We have snow again and
there may yet be more--that's what this piece of sky--a milky sky--says to me. This is the view from my front door as I set out to crunch through the snow up to the Loch--my favourite local walk. I have put on mini leg warmers, knit so long ago I had forgotten them, to keep the unusually deep (for us at any rate) snow off my cuffs.
Halfway to the loch, with the wind propelling these we-mean-business clouds in my direction, I decide to head back home. My last walk I barely missed a pummeling of hailstones--my least favourite of all the wintry precipitation.
It's 10:30 in the morning and we are a bit more than 30 days past the solstice--the longest night--so we have gained about 30 minutes of sunlight, but still this is the season of the lazy sun. High noon does not have the same meaning up here. The sun is about three fingers high in the sky--about as high as it will get.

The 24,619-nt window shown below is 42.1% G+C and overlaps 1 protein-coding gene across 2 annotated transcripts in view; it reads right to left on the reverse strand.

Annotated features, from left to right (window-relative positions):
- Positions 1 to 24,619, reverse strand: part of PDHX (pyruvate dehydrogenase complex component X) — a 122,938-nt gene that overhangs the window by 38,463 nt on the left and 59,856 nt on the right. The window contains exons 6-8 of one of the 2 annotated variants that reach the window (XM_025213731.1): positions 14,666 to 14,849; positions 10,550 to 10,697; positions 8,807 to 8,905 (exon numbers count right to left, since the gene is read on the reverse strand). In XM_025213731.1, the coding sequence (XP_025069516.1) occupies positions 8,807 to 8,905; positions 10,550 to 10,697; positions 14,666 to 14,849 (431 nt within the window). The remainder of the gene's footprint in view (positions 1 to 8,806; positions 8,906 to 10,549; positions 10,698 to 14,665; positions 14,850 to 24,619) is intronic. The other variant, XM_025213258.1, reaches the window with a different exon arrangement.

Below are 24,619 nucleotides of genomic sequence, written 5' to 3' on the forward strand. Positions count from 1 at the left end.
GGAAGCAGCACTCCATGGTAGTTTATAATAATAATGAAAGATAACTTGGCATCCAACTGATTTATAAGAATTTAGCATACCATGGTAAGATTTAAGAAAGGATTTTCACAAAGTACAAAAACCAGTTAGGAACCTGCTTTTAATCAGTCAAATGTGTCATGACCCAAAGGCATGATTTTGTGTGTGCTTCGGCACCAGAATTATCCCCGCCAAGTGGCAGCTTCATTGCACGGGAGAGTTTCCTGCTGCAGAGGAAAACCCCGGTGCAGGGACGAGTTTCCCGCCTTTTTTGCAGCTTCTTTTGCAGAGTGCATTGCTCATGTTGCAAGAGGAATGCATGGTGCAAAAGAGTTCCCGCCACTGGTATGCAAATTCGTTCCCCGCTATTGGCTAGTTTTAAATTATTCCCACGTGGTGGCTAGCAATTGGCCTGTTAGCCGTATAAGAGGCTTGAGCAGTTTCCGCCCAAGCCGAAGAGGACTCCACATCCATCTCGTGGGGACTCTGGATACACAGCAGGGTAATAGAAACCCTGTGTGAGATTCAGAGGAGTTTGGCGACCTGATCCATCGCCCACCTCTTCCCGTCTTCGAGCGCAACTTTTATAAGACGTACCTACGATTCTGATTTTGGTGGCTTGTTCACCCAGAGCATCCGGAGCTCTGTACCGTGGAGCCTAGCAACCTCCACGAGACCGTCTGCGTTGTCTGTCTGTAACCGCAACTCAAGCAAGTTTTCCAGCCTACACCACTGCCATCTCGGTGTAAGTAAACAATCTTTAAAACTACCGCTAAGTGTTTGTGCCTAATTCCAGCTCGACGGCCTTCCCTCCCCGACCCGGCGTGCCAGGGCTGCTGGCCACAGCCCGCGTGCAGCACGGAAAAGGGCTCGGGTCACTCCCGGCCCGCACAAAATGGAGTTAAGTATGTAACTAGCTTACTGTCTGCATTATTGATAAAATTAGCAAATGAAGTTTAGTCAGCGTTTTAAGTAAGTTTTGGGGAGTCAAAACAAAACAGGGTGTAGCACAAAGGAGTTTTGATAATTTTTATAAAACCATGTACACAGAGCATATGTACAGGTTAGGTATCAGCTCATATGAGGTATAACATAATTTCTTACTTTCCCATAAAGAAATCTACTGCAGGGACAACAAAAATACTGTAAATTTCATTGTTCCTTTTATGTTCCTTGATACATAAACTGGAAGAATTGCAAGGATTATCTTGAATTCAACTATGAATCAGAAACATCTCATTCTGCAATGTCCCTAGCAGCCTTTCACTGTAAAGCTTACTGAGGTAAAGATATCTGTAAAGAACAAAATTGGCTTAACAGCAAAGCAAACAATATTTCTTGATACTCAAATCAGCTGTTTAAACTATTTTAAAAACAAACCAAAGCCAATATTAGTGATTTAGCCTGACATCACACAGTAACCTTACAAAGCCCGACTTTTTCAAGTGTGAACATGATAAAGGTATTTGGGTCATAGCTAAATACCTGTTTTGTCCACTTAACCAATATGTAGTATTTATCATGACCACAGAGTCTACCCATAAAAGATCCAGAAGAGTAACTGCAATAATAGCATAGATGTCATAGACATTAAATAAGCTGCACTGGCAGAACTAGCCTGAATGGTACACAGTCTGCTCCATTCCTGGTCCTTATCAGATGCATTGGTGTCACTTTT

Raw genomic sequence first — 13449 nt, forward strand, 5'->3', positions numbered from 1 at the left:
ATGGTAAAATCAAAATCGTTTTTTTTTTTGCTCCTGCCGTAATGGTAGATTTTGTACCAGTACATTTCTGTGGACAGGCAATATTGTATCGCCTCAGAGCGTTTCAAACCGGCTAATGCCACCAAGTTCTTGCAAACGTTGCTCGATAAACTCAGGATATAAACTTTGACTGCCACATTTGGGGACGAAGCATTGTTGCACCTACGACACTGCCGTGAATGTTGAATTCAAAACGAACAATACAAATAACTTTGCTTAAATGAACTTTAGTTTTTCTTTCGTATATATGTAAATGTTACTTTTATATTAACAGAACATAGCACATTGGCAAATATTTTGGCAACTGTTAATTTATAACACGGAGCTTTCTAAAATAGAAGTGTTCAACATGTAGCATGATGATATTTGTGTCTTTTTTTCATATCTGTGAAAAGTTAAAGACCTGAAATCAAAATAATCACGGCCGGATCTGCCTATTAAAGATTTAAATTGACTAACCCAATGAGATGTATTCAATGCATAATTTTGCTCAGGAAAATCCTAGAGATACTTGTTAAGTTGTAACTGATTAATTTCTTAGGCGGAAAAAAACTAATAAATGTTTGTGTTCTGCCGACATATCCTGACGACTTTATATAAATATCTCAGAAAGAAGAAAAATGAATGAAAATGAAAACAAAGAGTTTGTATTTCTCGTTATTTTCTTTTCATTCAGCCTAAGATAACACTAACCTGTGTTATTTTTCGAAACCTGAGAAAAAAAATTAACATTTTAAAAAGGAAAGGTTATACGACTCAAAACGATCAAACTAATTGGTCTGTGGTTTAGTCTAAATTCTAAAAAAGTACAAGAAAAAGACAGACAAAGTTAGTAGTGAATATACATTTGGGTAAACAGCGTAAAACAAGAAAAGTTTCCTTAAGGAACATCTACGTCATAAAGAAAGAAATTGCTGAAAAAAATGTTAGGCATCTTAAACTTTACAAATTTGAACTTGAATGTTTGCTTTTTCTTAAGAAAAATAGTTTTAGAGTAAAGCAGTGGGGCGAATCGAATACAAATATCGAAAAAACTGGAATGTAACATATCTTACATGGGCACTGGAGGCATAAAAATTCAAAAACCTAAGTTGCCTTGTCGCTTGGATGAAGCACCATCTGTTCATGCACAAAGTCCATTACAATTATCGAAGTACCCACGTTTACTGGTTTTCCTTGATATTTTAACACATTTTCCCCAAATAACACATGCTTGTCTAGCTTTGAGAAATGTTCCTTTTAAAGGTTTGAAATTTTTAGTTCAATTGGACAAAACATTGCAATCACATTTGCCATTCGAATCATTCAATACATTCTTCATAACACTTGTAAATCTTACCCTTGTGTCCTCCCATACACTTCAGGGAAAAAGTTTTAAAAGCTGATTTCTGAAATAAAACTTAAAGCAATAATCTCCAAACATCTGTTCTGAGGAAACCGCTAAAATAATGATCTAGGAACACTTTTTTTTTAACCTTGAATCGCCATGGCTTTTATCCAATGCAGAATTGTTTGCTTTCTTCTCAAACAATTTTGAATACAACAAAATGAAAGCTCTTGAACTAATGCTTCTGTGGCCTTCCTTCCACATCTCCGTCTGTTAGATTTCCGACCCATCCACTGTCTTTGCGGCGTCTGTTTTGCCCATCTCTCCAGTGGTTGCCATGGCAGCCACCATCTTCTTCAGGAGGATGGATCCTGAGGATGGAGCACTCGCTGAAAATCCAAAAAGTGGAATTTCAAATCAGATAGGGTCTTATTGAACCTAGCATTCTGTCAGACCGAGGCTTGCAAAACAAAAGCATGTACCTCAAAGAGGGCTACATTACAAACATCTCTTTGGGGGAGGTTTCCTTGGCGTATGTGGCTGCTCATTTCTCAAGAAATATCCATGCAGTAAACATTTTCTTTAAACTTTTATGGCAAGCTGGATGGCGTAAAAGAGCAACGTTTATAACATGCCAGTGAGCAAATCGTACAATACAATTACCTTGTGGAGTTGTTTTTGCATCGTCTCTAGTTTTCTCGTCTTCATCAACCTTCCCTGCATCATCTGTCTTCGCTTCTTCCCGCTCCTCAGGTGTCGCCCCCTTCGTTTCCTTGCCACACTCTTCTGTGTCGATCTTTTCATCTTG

The home stretch for me. The roof top of Ivy Cottage visible beyond the bare branches. The foreshortening makes it look as if we sit directly on the moor--Greenland Moss, but there is a road between us, a kind of demarcation of the frontier of current versus past habitation. In the spring a flowering currant blossoms where people once lived and there are deep ruts where peats were dug. In early spring, the roadway that once crossed the moss is visible. The snow covered hills on the horizon lie beyond that long stretch of boggy, peaty land but one of the many virtues of hill walking--even in my own back yard--is the marvellous sense of King of the Hill perspective it gives.